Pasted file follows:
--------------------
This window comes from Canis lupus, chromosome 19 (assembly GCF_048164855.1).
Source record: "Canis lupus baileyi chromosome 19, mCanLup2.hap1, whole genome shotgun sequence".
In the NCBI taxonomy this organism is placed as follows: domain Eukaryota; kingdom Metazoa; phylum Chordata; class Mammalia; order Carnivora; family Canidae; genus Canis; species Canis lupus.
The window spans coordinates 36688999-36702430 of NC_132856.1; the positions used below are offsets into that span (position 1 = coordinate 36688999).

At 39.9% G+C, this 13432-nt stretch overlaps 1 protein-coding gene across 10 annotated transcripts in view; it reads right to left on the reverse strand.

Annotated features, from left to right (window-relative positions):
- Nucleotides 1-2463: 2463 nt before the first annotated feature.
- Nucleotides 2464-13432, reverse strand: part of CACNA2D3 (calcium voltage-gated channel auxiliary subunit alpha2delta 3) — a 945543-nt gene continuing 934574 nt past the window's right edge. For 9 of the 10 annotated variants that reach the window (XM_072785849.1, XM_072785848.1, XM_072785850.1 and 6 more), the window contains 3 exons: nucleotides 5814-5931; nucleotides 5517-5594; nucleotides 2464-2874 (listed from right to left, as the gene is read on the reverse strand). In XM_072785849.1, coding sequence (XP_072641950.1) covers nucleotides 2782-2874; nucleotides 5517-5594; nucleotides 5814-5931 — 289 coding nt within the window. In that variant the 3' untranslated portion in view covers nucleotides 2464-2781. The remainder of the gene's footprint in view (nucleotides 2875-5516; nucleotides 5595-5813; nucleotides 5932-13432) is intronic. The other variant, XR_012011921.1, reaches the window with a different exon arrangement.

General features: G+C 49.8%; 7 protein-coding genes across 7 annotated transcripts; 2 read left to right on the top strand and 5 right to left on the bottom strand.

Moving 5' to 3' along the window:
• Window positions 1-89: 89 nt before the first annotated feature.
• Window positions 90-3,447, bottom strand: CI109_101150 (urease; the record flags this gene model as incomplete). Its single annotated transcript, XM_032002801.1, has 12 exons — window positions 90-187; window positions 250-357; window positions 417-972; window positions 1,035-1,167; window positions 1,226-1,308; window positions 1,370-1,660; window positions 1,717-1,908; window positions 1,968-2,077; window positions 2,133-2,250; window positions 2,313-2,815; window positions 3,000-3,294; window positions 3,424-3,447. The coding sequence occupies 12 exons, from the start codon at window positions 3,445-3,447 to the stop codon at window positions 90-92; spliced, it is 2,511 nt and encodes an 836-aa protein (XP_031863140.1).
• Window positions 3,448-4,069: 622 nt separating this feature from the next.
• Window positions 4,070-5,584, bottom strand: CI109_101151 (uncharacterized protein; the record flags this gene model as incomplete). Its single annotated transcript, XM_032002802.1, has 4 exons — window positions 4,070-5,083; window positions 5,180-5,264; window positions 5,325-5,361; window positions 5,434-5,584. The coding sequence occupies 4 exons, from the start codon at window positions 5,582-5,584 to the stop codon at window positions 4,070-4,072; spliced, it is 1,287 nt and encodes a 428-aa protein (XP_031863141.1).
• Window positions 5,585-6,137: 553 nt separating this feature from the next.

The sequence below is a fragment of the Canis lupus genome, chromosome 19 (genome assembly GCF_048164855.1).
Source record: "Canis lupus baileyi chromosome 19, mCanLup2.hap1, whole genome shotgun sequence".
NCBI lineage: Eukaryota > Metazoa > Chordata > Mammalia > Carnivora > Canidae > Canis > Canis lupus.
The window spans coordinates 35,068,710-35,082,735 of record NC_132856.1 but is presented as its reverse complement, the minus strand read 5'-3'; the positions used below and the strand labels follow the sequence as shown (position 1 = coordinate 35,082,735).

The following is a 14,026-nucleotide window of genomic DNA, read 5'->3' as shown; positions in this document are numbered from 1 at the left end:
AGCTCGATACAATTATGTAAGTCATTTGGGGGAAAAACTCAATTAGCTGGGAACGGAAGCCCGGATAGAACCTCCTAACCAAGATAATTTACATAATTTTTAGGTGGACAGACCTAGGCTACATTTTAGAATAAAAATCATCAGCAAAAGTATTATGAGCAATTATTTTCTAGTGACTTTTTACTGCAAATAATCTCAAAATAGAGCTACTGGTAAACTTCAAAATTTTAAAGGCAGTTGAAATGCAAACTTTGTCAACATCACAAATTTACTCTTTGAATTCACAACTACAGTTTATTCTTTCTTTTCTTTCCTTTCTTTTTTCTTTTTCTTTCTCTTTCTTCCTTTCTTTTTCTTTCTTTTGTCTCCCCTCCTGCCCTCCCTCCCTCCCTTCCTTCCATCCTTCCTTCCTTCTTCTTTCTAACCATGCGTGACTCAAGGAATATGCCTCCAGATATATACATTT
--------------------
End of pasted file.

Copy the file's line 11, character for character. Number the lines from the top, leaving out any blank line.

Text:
• Window positions 1-89: 89 nt before the first annotated feature.